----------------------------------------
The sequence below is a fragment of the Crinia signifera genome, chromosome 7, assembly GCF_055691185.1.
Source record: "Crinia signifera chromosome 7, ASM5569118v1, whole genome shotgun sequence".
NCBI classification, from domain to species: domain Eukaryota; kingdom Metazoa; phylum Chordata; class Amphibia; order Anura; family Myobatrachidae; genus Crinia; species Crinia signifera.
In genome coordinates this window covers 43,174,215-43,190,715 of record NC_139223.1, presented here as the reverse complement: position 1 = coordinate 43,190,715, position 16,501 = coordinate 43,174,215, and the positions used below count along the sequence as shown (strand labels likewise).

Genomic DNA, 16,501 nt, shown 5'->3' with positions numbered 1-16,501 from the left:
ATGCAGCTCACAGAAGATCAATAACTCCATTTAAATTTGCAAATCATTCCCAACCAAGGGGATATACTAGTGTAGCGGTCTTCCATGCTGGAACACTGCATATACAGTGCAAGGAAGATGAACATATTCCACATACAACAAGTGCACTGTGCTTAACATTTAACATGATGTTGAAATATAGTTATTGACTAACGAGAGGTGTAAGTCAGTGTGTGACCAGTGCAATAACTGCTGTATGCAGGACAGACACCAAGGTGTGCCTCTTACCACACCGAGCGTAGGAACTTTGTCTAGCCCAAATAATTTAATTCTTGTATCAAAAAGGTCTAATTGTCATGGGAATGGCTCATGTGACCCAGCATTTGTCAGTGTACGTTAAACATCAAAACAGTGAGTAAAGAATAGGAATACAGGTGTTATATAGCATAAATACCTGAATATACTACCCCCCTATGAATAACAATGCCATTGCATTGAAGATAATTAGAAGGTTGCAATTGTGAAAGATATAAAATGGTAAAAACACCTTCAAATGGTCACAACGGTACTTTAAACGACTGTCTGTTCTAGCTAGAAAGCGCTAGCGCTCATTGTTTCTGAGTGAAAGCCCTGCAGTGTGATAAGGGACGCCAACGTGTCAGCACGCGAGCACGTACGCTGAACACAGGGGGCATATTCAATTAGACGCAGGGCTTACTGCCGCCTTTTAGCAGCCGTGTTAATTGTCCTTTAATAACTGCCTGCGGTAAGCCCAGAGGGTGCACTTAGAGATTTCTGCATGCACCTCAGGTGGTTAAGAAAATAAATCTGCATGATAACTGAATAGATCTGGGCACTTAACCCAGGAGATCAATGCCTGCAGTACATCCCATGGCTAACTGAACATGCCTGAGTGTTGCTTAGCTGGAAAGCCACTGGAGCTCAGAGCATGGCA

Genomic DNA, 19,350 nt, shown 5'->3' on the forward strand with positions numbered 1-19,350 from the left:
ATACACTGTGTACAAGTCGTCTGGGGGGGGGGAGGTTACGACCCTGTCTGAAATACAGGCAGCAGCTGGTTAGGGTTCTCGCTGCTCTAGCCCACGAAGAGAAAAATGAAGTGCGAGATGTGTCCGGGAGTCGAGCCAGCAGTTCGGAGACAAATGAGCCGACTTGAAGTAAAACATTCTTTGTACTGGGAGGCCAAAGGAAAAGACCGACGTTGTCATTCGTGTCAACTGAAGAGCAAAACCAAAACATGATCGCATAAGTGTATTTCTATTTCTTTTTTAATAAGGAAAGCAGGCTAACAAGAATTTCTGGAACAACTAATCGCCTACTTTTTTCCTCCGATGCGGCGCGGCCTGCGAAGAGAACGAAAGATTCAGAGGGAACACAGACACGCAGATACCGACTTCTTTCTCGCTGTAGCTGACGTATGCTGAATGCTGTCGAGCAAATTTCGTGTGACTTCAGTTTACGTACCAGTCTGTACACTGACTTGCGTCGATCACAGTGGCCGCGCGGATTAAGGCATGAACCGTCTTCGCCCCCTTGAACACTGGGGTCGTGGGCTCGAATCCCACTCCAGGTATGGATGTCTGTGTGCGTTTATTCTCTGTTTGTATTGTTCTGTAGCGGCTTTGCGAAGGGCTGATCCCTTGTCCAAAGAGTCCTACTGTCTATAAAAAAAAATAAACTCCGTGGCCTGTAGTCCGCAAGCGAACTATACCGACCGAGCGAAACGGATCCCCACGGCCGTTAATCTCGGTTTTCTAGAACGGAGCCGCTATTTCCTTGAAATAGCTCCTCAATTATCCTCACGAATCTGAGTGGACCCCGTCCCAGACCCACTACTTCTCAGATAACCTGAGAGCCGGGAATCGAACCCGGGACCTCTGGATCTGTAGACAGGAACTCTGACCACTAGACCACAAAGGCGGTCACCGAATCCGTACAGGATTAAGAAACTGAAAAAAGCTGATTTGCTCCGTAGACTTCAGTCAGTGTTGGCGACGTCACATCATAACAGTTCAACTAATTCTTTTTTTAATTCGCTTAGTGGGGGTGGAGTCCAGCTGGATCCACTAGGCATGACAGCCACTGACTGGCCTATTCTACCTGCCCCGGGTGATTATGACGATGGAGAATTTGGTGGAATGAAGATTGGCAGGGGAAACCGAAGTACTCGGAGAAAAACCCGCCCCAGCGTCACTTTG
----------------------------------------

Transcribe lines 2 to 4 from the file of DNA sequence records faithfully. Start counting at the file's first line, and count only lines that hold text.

Source record: "Crinia signifera chromosome 7, ASM5569118v1, whole genome shotgun sequence".
NCBI classification, from domain to species: domain Eukaryota; kingdom Metazoa; phylum Chordata; class Amphibia; order Anura; family Myobatrachidae; genus Crinia; species Crinia signifera.
In genome coordinates this window covers 43,174,215-43,190,715 of record NC_139223.1, presented here as the reverse complement: position 1 = coordinate 43,190,715, position 16,501 = coordinate 43,174,215, and the positions used below count along the sequence as shown (strand labels likewise).